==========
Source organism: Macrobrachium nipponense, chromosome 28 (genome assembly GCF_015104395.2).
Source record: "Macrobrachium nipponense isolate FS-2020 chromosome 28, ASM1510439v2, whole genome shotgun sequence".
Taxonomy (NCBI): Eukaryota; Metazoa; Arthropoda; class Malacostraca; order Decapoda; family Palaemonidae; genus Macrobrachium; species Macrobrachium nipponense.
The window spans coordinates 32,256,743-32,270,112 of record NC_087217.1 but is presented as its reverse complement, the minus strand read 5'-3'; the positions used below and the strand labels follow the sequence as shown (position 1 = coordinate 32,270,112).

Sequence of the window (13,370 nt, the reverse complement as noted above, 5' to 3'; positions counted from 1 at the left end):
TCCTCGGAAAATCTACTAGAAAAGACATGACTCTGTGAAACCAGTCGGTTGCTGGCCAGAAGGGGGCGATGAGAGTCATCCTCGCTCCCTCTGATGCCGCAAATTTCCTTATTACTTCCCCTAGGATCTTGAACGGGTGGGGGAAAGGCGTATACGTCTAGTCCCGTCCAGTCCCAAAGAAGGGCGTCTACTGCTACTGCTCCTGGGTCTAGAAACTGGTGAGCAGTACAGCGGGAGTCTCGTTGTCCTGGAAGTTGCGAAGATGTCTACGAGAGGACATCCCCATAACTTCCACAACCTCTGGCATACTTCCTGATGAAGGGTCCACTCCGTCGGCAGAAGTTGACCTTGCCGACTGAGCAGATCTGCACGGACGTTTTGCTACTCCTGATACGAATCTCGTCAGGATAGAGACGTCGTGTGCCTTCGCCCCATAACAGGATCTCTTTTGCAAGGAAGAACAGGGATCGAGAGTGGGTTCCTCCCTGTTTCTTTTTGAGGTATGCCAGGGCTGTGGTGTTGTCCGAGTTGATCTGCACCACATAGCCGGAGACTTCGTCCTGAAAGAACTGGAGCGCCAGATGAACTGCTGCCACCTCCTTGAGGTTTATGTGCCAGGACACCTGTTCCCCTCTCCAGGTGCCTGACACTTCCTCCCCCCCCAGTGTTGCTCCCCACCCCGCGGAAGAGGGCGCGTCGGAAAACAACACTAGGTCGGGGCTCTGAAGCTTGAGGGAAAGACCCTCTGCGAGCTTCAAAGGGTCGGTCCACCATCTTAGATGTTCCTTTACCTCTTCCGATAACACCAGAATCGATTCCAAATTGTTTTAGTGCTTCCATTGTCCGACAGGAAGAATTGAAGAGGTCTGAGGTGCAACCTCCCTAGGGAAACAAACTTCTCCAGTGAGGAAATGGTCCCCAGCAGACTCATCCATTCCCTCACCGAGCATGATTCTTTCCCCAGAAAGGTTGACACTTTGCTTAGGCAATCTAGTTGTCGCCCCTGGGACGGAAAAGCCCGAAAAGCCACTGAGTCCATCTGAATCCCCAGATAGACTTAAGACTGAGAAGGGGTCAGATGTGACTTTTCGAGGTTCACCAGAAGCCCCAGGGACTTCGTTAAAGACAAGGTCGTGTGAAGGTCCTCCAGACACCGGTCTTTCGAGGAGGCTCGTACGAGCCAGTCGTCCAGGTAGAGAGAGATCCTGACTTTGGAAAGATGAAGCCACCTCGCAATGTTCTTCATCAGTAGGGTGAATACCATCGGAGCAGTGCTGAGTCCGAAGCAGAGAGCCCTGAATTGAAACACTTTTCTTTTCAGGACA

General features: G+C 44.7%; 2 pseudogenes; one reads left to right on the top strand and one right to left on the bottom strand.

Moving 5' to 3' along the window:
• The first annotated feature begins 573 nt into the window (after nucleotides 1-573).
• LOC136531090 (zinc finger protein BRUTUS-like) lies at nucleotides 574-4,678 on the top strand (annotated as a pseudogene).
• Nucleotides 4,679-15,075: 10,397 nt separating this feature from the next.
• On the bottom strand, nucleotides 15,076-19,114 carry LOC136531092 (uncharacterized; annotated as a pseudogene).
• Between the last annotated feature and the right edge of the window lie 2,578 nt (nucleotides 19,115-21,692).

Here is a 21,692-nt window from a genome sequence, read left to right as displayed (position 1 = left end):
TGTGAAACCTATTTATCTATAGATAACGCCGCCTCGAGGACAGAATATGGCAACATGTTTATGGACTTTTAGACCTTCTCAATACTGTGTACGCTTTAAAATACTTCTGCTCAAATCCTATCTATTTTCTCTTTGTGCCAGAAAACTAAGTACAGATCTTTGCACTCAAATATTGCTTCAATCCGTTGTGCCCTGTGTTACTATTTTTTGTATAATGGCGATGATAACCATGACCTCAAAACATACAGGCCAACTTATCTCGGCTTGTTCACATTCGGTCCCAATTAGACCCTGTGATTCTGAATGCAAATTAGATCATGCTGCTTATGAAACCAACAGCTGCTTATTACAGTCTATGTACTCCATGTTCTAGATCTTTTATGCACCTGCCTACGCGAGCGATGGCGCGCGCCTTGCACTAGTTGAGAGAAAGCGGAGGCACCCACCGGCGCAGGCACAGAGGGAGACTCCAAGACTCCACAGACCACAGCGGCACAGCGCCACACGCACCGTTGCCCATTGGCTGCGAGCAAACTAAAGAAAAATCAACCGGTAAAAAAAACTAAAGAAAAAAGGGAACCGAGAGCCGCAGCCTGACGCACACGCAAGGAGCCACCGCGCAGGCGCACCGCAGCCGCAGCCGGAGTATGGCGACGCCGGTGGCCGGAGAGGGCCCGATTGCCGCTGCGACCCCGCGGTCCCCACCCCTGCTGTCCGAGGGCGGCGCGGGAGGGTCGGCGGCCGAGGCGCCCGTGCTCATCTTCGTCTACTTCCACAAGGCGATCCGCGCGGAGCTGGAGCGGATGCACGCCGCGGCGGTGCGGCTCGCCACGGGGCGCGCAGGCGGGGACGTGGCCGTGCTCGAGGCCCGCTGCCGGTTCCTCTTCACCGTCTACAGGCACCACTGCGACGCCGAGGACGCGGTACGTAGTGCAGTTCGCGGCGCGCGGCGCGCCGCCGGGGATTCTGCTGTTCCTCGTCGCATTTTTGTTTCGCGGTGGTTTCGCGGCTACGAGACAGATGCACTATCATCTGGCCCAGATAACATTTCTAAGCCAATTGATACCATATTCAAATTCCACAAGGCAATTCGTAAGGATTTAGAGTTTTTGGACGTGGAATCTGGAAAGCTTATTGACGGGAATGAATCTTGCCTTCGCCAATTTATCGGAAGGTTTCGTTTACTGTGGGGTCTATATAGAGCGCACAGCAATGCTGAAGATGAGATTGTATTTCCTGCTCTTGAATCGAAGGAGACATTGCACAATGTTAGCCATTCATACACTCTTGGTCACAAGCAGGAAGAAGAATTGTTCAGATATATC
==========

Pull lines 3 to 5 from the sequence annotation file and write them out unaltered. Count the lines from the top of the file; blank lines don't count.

Taxonomy (NCBI): Eukaryota; Metazoa; Arthropoda; class Malacostraca; order Decapoda; family Palaemonidae; genus Macrobrachium; species Macrobrachium nipponense.
The window spans coordinates 32,256,743-32,270,112 of record NC_087217.1 but is presented as its reverse complement, the minus strand read 5'-3'; the positions used below and the strand labels follow the sequence as shown (position 1 = coordinate 32,270,112).

Sequence of the window (13,370 nt, the reverse complement as noted above, 5' to 3'; positions counted from 1 at the left end):